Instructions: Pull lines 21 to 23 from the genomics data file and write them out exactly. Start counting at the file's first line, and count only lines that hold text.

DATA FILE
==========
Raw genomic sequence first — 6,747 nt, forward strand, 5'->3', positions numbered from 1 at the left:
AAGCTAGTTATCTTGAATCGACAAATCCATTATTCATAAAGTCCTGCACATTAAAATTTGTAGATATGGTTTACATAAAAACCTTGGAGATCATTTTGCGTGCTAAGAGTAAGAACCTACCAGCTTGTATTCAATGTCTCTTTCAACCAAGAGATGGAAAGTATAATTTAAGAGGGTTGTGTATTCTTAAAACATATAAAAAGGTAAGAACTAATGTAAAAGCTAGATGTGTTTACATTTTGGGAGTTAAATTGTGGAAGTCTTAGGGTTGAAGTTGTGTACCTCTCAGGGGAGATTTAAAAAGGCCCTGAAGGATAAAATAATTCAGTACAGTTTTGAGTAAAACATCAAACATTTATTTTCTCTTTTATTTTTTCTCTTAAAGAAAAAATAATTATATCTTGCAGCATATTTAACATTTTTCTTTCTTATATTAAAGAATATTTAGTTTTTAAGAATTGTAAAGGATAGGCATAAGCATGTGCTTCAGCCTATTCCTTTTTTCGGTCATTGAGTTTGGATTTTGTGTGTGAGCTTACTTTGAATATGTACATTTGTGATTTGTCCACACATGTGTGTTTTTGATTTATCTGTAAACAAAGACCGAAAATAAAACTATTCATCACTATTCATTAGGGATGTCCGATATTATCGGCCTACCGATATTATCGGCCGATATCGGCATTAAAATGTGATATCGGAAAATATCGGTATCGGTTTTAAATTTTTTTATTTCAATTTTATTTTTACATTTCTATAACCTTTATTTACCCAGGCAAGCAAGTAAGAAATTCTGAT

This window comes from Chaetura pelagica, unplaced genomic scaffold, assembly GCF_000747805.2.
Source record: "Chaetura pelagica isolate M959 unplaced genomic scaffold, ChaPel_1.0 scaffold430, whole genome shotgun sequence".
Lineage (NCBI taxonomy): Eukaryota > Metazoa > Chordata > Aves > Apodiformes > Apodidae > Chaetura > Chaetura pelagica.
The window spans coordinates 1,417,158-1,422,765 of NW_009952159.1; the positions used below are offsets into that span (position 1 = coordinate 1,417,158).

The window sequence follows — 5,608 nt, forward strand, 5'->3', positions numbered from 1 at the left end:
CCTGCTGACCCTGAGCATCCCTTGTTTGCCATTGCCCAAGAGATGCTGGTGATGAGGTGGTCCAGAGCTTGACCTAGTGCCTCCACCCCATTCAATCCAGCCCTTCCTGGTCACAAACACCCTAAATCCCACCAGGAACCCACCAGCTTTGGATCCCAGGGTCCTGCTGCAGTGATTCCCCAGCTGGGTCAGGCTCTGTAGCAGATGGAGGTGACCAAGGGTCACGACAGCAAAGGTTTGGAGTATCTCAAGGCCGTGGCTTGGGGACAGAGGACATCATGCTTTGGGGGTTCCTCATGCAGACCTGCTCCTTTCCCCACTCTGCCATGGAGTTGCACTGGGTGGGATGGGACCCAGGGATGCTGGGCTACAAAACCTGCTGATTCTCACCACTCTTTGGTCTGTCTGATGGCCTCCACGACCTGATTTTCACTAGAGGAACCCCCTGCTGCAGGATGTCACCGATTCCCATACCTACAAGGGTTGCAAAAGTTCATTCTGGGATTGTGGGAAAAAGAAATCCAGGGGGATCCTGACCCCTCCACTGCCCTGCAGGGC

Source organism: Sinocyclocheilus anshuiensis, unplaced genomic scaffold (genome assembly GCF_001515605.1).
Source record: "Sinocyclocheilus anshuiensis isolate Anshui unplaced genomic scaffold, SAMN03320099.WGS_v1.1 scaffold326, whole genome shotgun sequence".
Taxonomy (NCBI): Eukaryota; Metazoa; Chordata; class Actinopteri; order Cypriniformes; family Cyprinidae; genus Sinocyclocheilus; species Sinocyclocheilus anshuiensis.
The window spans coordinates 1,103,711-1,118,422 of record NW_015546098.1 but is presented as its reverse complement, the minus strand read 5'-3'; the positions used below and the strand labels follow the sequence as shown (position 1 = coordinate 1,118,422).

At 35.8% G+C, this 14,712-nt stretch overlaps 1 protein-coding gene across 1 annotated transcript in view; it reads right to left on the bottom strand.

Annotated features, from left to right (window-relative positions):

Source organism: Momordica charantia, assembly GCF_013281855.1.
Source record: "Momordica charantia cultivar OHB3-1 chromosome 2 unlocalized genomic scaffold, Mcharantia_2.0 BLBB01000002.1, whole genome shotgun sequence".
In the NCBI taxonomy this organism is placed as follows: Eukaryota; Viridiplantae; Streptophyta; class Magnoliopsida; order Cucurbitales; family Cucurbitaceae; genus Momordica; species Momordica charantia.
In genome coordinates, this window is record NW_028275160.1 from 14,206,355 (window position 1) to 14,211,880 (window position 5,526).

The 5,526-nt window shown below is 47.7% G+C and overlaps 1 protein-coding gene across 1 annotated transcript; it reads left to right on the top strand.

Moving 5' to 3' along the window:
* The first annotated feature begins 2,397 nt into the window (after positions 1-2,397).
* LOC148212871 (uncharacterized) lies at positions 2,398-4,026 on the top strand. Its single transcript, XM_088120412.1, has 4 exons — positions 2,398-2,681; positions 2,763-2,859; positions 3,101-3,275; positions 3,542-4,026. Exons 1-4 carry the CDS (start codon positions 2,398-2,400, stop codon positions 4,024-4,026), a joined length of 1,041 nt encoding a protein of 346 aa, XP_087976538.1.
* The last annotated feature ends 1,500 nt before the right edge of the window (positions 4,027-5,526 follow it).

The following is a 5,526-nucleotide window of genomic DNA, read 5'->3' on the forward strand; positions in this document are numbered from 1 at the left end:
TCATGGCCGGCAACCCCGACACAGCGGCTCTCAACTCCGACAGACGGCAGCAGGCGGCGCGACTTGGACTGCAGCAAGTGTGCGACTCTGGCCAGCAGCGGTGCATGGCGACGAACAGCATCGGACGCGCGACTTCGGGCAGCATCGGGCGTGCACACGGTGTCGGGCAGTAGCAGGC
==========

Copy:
* The first annotated feature begins 2,397 nt into the window (after positions 1-2,397).
* LOC148212871 (uncharacterized) lies at positions 2,398-4,026 on the top strand. Its single transcript, XM_088120412.1, has 4 exons — positions 2,398-2,681; positions 2,763-2,859; positions 3,101-3,275; positions 3,542-4,026. Exons 1-4 carry the CDS (start codon positions 2,398-2,400, stop codon positions 4,024-4,026), a joined length of 1,041 nt encoding a protein of 346 aa, XP_087976538.1.
* The last annotated feature ends 1,500 nt before the right edge of the window (positions 4,027-5,526 follow it).